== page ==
Are these the more pertinent conversations for our politicians to have, as opposed to ideas like unlocking super funds and injecting further money into an already overheated sector?
Fuel to the fire
Many financial commentators seem to think early withdrawal of superannuation to unlock the property door to first time buyers is not the best idea right now. Some suggest it’s downright silly to even contemplate such policy reform for numerous reasons.
Firstly, young people would essentially lose out on a large chunk of their future wealth, as less money in their super fund means less of that compounding magic to build their nest egg for retirement. This could, in turn, see even greater investment activity in property as yet another generation becomes disillusioned with structured super funds.
And as we saw when incentives were thrown around like lollipops to get young people into property immediately after the GFC, it’s likely house prices will continue to increase. Because you haven’t addressed that fly in the ointment – the shortage issue.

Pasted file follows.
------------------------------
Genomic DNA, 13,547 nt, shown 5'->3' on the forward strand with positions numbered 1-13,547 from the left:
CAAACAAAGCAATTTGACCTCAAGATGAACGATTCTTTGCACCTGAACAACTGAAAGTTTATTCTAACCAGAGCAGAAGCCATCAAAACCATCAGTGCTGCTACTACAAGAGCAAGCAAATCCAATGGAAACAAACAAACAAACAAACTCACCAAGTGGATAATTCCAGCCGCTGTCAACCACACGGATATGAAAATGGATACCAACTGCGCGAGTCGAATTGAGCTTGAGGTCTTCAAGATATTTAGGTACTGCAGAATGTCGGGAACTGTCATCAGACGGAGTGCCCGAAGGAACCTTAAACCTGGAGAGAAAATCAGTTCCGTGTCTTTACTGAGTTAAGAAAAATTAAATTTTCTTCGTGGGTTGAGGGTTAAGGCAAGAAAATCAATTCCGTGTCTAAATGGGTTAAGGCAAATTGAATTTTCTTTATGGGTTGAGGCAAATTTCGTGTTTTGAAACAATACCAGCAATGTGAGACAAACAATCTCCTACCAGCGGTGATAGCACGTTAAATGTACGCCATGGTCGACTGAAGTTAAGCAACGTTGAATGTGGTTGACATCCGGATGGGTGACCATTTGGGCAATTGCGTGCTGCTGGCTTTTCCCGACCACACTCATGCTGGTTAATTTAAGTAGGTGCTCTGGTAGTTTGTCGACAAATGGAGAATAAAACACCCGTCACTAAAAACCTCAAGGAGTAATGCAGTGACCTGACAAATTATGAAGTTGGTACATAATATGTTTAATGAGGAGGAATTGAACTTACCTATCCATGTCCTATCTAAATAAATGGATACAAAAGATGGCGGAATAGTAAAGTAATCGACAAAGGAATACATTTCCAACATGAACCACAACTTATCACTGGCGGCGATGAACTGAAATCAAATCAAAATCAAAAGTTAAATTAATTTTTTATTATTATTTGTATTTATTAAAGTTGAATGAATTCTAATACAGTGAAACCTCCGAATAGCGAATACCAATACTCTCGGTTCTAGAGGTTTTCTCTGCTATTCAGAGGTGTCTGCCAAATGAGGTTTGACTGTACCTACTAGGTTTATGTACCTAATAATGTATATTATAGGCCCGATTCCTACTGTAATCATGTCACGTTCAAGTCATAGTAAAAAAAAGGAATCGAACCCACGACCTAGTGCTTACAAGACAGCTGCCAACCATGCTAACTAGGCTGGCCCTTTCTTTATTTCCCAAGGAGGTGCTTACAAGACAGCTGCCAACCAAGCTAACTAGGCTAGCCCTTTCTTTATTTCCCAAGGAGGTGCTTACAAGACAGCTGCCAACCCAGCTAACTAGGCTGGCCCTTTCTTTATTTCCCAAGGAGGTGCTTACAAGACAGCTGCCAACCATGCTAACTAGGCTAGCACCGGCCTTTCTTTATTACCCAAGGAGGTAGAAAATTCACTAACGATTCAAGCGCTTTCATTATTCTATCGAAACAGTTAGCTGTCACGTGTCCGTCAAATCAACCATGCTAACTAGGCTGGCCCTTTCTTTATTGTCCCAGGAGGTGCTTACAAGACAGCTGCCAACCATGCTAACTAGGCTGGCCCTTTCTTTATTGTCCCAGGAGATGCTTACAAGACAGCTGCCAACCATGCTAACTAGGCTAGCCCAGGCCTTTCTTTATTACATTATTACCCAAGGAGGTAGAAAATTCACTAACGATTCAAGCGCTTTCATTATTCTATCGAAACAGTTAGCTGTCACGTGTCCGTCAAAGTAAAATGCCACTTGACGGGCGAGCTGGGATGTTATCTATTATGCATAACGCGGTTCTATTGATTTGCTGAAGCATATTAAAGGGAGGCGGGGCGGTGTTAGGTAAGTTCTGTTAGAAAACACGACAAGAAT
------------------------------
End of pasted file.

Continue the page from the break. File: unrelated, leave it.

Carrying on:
Encouraging people to leap into the property markets at what’s arguably the very extended peak of an ongoing boom in key areas isn’t really the greatest move to grow wealth.
And finally, the biggest mammoth in the building when it comes to the super proposal put forward by the government, would have to be that most young people simply wouldn’t have sufficient funds to make for a decent deposit anyway.
Research released by super industry group AFSA showed that the average super fund balance for an Australian aged 20 to 24 years was $5,118 in late 2015. Those aged 25 to 29 were in a slightly more lucrative, yet just as useless super fund situation, with $16,441 to their name.
Not really going to cover that 10 to 20 per cent deposit on a property in Sydney is it?
No doubt the government needs to be seen as doing something to address housing affordability, even if it cannot really empathise with the plight of the common people, facing the current conundrum…
Here’s hoping they go about it with a plausible solution in mind. One can dream…